Scarlet fever is caused by the same type of bacteria that cause strep throat. In scarlet fever, the bacteria release a toxin that produces the rash and red tongue.
The infection spreads from person to person via droplets expelled when an infected person coughs or sneezes. The incubation period — the time between exposure and illness — is usually two to four days.
Mar. 13, 2014
- Ferri FF. Ferri's Clinical Advisor 2014: 5 Books in 1. Philadelphia, Pa.: Mosby Elsevier; 2014. https://www.clinicalkey.com. Accessed Oct. 22, 2013.
- Scarlet fever: A group A streptococcal infection. Centers for Disease Control and Prevention. http://www.cdc.gov/Features/ScarletFever/. Accessed Oct. 22, 2013.
- Gibofsky A, et al. Epidemiology and pathogenesis of acute rheumatic fever. http://www.uptodate.com/home. Accessed Oct. 22, 2013.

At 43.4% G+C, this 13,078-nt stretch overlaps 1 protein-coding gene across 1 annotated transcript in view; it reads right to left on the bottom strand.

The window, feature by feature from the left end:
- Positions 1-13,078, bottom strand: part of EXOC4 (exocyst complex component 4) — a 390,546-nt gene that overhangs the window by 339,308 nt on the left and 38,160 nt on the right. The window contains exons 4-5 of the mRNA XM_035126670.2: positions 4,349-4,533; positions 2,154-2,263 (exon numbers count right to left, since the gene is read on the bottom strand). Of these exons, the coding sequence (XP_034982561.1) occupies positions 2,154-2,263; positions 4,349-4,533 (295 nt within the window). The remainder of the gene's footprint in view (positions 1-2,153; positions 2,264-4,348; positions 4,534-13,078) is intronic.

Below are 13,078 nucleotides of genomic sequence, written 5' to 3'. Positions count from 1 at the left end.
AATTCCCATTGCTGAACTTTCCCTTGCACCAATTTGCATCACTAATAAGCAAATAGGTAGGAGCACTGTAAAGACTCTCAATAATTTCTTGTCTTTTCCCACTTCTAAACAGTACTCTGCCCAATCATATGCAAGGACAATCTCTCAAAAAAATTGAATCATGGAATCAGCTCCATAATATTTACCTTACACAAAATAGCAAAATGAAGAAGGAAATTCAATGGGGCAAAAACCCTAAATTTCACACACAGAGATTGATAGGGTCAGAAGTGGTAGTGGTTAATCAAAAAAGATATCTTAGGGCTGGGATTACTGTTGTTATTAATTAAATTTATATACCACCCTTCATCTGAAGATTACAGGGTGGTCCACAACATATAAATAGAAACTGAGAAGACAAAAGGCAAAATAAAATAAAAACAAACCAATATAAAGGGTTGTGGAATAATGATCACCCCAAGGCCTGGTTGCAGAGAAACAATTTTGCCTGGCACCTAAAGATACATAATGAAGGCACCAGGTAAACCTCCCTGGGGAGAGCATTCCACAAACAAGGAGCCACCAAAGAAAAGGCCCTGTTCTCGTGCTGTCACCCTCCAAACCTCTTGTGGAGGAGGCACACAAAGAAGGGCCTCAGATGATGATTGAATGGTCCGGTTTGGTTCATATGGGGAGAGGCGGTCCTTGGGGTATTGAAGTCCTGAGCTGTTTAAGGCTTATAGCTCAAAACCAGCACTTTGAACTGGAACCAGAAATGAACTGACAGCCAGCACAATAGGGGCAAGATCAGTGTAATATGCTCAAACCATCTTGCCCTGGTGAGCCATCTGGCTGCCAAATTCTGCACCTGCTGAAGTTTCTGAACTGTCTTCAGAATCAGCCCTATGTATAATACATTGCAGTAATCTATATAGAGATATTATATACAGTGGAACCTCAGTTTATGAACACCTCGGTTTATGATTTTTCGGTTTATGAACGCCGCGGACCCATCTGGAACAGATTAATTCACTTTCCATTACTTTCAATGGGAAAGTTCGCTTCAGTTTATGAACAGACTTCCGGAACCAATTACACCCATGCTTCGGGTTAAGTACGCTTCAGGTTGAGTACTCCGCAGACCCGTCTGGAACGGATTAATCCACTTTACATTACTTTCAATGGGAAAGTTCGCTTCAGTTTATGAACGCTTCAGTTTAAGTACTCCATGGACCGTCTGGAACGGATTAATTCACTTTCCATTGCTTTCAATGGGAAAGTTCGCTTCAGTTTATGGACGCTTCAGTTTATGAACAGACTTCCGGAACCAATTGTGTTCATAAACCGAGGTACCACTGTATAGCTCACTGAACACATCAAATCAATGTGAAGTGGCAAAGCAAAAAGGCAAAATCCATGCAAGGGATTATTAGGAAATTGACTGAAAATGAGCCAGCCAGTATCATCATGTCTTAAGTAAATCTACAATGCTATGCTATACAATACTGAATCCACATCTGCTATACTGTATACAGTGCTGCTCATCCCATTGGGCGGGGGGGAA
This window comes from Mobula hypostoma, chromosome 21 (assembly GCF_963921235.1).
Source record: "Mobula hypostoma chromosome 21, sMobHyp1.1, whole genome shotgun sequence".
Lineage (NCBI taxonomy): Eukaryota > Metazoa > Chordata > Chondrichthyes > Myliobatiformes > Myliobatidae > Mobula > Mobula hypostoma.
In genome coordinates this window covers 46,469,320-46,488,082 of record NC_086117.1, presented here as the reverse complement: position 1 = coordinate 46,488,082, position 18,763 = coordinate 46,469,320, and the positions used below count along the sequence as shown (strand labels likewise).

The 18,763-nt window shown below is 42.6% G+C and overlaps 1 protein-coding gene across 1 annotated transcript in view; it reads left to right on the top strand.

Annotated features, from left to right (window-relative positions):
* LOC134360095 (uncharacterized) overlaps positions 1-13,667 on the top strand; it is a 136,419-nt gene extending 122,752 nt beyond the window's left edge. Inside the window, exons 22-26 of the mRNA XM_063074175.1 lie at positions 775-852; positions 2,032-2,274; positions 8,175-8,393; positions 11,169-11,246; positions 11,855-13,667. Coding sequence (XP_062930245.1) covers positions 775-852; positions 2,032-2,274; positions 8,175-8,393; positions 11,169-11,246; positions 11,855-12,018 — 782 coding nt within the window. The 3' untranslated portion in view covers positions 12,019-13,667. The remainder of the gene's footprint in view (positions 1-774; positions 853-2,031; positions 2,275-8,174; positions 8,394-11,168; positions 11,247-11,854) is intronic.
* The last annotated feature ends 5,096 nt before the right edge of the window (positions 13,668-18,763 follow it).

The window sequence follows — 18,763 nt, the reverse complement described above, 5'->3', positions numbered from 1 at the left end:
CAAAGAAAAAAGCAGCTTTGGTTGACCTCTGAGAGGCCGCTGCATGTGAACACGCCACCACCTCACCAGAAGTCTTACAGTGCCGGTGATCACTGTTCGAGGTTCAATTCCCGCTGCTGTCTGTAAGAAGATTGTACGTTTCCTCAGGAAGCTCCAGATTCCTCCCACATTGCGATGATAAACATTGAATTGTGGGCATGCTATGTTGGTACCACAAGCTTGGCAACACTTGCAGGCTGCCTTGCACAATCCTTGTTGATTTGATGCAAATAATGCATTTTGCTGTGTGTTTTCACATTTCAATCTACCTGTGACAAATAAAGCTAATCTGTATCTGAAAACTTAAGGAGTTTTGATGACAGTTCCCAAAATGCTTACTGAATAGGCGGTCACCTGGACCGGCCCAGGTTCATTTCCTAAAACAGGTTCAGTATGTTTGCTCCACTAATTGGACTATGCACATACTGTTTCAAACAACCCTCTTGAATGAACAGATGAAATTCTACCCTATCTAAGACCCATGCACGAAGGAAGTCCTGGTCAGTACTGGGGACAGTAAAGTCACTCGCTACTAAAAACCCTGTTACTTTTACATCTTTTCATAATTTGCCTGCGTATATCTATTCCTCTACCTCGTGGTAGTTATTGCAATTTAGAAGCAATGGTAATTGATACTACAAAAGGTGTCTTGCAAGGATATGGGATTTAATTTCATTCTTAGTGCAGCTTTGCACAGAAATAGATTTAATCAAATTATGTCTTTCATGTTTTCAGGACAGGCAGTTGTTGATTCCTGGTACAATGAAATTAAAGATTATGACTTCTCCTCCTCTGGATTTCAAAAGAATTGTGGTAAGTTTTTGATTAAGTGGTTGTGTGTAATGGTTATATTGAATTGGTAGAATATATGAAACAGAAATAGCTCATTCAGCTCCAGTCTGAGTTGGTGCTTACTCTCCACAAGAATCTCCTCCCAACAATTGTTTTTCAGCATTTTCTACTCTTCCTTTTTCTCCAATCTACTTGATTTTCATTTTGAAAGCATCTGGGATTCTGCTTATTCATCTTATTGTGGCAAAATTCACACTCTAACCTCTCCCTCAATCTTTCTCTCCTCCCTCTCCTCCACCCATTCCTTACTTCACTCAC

- Wessels MR. Streptococcal pharyngitis. New England Journal of Medicine. 2011;364:648.
- Van Driel ML, et al. Different antibiotic treatments for group A streptococcal pharyngitis. Cochrane Database of Systematic Reviews. http://onlinelibrary.wiley.com/doi/10.1002/14651858.CD004406.pub3/abstract. Accessed Oct. 22, 2013.
- Get smart: Symptom relief. Centers for Disease Control and Prevention. http://www.cdc.gov/getsmart/antibiotic-use/symptom-relief.html. Accessed Oct. 22, 2013.
You Are ... The Campaign for Mayo Clinic
Mayo Clinic is a not-for-profit organization. Make a difference today.